The therapist provides the client with unconditional positive regard.
The therapist shows empathetic understanding to the client.
Congruence in Counseling
Congruence is also called genuineness. Congruence is the most important attribute in counseling, according to Rogers. This means that, unlike the psychodynamic therapist who generally maintains a 'blank screen' and reveals little of their own personality in therapy, the Rogerian is keen to allow the client to experience them as they really are.
The therapist does not have a façade (like psychoanalysis), that is, the therapist's internal and external experiences are one in the same. In short, the therapist is authentic.
Unconditional Positive Regard
The next Rogerian core condition is unconditional positive regard. Rogers believed that for people to grow and fulfill their potential it is important that they are valued as themselves.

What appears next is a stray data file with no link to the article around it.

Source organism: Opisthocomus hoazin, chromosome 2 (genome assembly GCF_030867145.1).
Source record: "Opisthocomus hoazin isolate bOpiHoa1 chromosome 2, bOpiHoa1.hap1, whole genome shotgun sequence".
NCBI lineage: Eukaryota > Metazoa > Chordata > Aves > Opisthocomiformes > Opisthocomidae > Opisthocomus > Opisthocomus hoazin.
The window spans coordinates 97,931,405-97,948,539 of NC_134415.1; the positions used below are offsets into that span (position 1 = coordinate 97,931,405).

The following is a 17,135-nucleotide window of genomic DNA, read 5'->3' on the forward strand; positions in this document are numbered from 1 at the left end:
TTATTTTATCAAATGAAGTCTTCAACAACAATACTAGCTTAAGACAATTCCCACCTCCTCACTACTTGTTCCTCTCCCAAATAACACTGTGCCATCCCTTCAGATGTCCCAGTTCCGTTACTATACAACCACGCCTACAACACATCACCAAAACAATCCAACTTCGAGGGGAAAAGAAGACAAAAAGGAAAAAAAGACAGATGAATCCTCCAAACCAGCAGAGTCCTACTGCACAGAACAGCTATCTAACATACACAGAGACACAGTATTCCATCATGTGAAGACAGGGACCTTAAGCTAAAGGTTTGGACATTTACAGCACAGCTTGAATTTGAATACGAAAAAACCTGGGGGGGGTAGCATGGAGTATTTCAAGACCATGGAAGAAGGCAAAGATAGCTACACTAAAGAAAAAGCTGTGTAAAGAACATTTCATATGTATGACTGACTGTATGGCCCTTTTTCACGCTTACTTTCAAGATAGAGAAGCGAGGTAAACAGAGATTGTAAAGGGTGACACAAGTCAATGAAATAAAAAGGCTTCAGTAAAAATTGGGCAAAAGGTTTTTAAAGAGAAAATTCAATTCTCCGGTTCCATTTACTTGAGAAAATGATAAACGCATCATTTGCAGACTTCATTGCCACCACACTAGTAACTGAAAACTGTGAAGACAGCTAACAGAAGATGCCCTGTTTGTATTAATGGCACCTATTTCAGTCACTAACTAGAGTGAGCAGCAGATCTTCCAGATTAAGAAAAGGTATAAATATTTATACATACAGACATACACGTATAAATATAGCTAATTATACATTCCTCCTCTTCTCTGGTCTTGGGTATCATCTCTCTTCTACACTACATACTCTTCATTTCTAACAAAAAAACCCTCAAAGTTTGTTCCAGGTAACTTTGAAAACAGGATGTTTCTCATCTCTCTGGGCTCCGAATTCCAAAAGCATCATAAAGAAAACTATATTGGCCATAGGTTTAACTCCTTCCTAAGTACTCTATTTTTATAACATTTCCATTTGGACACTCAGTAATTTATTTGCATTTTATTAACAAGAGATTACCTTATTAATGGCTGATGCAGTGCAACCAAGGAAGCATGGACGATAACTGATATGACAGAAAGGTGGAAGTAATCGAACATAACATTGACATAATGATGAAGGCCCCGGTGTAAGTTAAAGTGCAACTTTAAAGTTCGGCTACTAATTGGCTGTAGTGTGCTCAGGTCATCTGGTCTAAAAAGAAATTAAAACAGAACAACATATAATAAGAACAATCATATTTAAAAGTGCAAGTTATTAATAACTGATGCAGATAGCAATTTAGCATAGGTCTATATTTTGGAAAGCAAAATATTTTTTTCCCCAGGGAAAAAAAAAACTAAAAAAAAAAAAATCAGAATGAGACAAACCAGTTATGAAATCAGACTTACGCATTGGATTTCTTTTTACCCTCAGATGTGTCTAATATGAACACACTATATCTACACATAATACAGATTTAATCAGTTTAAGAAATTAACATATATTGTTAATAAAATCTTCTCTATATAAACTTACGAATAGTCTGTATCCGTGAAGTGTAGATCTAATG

This refers to the therapist's deep and genuine caring for the client. The therapist may not approve of some of the client's actions, but the therapist does approve of the client. In short, the therapist needs an attitude of "I'll accept you as you are." The person-centered counselor is thus careful to always maintain a positive attitude to the client, even when disgusted by the client's actions.
Empathy is the ability to understand what the client is feeling. This refers to the therapist's ability to understand sensitively and accurately [but not sympathetically] the client's experience and feelings in the here-and-now.
An important part of the task of the person-centered counselor is to follow precisely what the client is feeling and to communicate to them that the therapist understands what they are feeling.
In the words of Rogers (1975), accurate empathic understanding is as follows: